On Being from a High School That’s in The Top 10 for SAT / ACT Scores

BusinessInsider recently did a very interesting article (accompanied by a great infographic) on the Top 25 high schools in the nation with the highest SAT / ACT scores — and I am somewhat proud to say that I went to one of these schools. I feel like I should tell my personal story on maybe why at least half of the top ten has student bodies that are over 50% Asian.

Most of our parents were first generation immigrants and they worked super hard to buy a house here and immigrate to America, and the mindset of “Work off your ass especially in education” was passed onto their kids.

The competition at my school was definitely rigorous and stressful. The top 10% of my grade had 3.99+ GPAs, we had 30 or so Valedictorians, and people scrambled to get leadership positions so they would look good on college applications. In fact, people created clubs just so they could have leadership positions. To say the competition to get into college was intense is somewhat of an understatement.

I at least was taught from a young age that college was the ticket to a successful future. We worked extremely hard for college applications, to the point where college acceptance season felt like some sort of sport game (“Can you believe so-and-so got into Stanford?!”). Some of my classmates took Adderall for important bio tests, while others dropped out due to the pressure, and many others fell into depression due to their inability to keep up with their 5+ AP classes.

As far as cheating goes, we helped each other as any other high schoolers would, but cheating was the gravest offense at my high school. There was no gang fights, or stealing, or violence. Cheating could get you a 0 in a class on the first try, which is a death sentence for your college apps.

As for other things… Everyone shelled out thousands of dollars for college counseling. If you didn’t have a college counselor, how could you compete with your classmates into getting in a good college? That was the mindset. My parents spent $2,000 on an SAT boot camp for me, and another $3,000 on someone to read over my college essays. My counselor did not write my essays for me, and neither did she suggest what to write. She was just an editor, the same as if you went to your English teacher… Except paid. And I’m not even going to talk about all the other supplemental classes: the SAT II camps, the college courses, the AP tutors, chemistry tutors, ACT tutors. It was endless and expensive, but my parents were determined for me to get into an excellent college.

There are rumors of certain kids who paid editors the upwards of $20,000 to write their Ivy League essays, but those are very few. At least from where I am from, most of my classmates where thrown into countless tutoring and long, long all-nighters trying to finish AP homework. We weren’t cheaters, but the pressure put onto us from our parents and environment was immense and caused us to work super hard to get into the best colleges possible.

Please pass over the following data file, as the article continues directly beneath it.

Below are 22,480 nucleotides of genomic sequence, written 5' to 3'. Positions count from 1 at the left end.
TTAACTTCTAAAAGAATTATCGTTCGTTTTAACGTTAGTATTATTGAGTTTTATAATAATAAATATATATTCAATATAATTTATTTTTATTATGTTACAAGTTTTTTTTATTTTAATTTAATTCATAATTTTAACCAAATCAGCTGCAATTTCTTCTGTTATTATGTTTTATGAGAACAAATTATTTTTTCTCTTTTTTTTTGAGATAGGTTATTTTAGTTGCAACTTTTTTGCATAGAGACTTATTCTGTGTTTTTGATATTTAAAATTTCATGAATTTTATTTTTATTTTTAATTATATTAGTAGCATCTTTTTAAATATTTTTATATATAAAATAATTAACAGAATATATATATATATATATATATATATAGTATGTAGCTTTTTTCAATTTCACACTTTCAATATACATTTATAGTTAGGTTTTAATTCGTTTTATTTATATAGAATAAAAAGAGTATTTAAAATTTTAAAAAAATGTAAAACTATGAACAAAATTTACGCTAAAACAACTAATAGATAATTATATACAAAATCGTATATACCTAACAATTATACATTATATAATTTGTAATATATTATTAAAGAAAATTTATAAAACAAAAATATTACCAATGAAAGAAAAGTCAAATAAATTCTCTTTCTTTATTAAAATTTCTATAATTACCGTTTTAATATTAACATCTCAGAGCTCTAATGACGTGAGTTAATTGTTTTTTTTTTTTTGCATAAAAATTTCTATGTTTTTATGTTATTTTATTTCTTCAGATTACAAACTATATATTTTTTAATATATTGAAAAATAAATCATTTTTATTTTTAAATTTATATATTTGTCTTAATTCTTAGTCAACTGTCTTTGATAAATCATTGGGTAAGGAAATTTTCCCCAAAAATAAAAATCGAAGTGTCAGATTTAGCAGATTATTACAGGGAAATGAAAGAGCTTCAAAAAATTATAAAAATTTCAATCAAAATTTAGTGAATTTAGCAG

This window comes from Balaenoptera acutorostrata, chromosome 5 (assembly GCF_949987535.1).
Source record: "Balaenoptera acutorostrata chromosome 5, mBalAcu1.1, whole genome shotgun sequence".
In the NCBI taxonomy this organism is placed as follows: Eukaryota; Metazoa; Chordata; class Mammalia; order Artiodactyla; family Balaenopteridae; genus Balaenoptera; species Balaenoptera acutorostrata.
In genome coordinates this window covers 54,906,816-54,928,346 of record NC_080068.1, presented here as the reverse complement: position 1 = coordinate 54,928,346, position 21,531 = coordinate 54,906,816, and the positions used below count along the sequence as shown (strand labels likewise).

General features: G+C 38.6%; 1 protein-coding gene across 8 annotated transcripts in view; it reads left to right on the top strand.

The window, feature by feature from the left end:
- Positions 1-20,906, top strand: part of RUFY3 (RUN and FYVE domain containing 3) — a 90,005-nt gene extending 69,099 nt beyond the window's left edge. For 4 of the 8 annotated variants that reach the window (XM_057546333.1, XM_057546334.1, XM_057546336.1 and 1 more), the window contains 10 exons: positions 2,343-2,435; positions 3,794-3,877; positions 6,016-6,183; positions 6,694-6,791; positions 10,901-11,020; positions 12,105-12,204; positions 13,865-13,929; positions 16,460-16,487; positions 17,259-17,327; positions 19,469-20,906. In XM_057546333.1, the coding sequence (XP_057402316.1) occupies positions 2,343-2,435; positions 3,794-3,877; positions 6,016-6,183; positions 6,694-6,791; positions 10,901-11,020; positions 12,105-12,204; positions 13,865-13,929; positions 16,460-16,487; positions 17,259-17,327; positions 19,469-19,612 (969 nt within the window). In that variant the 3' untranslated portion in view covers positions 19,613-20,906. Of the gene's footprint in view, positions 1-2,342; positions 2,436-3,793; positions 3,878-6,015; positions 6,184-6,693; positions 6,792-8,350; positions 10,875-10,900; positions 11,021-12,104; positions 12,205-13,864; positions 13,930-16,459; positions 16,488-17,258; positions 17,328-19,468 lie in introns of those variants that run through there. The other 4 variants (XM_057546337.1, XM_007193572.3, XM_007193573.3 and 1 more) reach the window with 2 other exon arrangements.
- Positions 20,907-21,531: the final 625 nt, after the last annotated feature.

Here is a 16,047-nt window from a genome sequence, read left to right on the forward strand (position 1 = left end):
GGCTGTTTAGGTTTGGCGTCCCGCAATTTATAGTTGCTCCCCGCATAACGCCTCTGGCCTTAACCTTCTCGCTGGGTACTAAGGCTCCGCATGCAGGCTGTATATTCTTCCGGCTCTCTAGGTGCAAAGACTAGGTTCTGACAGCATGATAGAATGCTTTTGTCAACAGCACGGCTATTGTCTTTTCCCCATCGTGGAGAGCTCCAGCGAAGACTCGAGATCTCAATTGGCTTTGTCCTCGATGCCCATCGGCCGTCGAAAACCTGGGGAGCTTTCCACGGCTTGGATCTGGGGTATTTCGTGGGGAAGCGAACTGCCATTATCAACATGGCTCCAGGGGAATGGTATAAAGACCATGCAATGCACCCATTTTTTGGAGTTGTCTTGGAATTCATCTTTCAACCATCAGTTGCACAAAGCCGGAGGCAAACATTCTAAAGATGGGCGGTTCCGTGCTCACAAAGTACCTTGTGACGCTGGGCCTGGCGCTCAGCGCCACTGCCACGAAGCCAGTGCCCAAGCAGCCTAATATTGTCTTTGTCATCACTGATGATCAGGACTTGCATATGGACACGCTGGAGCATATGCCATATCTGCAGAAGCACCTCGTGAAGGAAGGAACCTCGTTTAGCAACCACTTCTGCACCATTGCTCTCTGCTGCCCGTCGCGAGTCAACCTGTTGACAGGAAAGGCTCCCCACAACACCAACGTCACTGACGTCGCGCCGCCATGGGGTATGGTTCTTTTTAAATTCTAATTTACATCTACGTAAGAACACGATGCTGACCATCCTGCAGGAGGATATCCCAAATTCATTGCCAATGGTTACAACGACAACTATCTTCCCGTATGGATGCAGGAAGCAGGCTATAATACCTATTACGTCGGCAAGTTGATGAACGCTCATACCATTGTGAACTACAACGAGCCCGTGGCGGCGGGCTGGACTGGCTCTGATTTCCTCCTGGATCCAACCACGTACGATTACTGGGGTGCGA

Was it worth it? You tell me:

We have well over 25+ people going to UC Berkeley this year and at least 1 student at every Ivy League (some of them have as much as 3). Several are at Stanford. Some others went to John Hopkins, CMU, Rice, MIT, UCLA, the Claremont colleges. Generally people who fall in the mid-tier range of my school distribute around UC San Diego, NYU, UC Davis, and UC Irvine. Only a couple of my class of 400 opt to go to community college if it’s not for money purposes — often my dad threatened me that community college was for losers and failures (I was considering going to save money and transfer out to Cal or UCLA for 2 years but that was socially unacceptable).

As for paying for the college tuition, the area we live in has a very high housing cost because of all the inflated standardized scores the schools have. Most of the families have more than one child, so even if the family is making $150k+ a year, that’s only enough to live in a modest house and to live comfortably with 2 – 3 kids. Paying for college: parents usually pay for 1 or 2 years worth of tuition at a state college ($50k-$60k), and then we have to take out loans. If it’s a private college then you take out loans immediately, usually.

The problem is, most of the families here are in the odd position that their income is enough to live relatively ok in this particular area, but by other standards our income is really high so we can’t qualify for financial aid even though we can’t exactly pay for our full college tuition either. Parents literally dig themselves into debt to get an education for their children.

As for how I did?

My GPA was below 3.7, in the 60th or so percentile of my school. My ACT score was 35. I did several extracurriculars. In the end I went to a pretty good state college by the skin of my teeth (got wait listed), but I didn’t even bother applying to any Ivy Leagues. Which disappointed my parents, but they gave up on me long before that.

Looking back, I’m not sure if it was a positive or negative experience, but it was definitely something that has taught me much self-discipline and I could not have gotten where I am today without the influence of my parents and my school.¬†Ironically, I’m doing better in college than I ever did in high school.


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